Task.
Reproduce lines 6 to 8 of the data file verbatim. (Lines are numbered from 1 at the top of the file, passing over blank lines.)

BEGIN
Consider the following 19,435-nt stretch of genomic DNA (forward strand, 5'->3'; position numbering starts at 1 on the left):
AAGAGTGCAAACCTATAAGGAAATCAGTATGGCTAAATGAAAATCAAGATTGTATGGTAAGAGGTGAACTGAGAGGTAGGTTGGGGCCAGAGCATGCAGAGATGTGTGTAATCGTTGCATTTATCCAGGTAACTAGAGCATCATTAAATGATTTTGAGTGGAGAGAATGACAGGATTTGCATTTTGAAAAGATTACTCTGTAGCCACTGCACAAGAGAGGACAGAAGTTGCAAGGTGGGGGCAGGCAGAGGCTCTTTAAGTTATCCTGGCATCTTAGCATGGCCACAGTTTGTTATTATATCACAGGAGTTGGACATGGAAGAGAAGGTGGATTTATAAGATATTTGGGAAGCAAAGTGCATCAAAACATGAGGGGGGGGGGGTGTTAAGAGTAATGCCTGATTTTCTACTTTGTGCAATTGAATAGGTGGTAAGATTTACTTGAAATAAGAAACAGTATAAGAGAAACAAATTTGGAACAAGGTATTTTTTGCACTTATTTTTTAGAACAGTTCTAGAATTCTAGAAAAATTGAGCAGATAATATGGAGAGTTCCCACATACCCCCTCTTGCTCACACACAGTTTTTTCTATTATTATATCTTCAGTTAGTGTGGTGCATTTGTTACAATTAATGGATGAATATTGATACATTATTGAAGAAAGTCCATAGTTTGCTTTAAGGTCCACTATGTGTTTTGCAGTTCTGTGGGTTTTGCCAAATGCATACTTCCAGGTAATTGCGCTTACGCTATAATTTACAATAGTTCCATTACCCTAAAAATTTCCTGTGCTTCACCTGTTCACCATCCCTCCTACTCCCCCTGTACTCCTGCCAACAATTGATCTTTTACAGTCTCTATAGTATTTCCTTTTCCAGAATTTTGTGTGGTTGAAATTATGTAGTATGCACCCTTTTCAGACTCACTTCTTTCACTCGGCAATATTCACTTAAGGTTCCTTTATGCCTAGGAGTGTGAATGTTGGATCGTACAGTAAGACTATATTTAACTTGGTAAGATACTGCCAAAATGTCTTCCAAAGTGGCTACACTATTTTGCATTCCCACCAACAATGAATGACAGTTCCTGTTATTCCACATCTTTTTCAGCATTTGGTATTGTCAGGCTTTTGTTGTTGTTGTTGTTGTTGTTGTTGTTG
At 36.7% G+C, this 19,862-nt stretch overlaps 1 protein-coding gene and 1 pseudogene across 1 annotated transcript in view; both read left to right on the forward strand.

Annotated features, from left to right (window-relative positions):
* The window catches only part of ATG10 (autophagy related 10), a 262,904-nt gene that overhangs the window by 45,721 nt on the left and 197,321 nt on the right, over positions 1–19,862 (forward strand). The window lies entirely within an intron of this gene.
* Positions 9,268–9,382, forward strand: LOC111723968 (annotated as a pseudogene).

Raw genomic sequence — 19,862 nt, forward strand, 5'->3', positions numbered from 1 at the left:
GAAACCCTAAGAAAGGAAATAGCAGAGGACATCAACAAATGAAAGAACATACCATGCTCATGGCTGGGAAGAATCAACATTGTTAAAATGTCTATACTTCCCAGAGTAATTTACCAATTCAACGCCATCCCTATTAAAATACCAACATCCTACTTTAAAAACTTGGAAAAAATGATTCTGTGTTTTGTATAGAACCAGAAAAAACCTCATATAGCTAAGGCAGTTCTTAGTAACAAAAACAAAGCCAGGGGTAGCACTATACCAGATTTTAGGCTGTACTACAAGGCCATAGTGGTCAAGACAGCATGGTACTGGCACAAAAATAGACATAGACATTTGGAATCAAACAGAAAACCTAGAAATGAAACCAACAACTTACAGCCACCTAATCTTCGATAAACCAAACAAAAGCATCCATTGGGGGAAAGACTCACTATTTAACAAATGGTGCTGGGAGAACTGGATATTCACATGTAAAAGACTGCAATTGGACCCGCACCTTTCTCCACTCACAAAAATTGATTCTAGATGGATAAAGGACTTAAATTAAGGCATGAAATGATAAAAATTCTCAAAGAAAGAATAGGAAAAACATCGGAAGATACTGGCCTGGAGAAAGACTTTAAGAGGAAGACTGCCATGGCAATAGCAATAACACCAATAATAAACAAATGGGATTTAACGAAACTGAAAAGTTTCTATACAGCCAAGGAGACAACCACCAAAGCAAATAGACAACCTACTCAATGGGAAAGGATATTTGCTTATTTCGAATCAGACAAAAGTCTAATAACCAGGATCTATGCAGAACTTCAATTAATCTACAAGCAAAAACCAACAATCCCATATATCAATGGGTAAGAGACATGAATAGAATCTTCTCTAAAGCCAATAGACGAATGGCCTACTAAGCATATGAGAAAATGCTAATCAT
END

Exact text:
* Positions 9,268–9,382, forward strand: LOC111723968 (annotated as a pseudogene).

Raw genomic sequence — 19,862 nt, forward strand, 5'->3', positions numbered from 1 at the left:
GAAACCCTAAGAAAGGAAATAGCAGAGGACATCAACAAATGAAAGAACATACCATGCTCATGGCTGGGAAGAATCAACATTGTTAAAATGTCTATACTTCCCAGAGTAATTTACCAATTCAACGCCATCCCTATTAAAATACCAACATCCTACTTTAAAAACTTGGAAAAAATGATTCTGTGTTTTGTATAGAACCAGAAAAAACCTCATATAGCTAAGGCAGTTCTTAGTAACAAAAACAAAGCCAGGGGTAGCACTATACCAGATTTTAGGCTGTACTACAAGGCCATAGTGGTCAAGACAGCATGGTACTGGCACAAAAATAGACATAGACATTTGGAATCAAACAGAAAACCTAGAAATGAAACCAACAACTTACAGCCACCTAATCTTCGATAAACCAAACAAAAGCATCCATTGGGGGAAAGACTCACTATTTAACAAATGGTGCTGGGAGAACTGGATATTCACATGTAAAAGACTGCAATTGGACCCGCACCTTTCTCCACTCACAAAAATTGATTCTAGATGGATAAAGGACTTAAATTAAGGCATGAAATGATAAAAATTCTCAAAGAAAGAATAGGAAAAACATCGGAAGATACTGGCCTGGAGAAAGACTTTAAGAGGAAGACTGCCATGGCAATAGCAATAACACCAATAATAAACAAATGGGATTTAACGAAACTGAAAAGTTTCTATACAGCCAAGGAGACAACCACCAAAGCAAATAGACAACCTACTCAATGGGAAAGGATATTTGCTTATTTCGAATCAGACAAAAGTCTAATAACCAGGATCTATGCAGAACTTCAATTAATCTACAAGCAAAAACCAACAATCCCATATATCAATGGGTAAGAGACATGAATAGAATCTTCTCTAAAGCCAATAGACGAATGGCCTACTAAGCATATGAGAAAATGCTAATCAT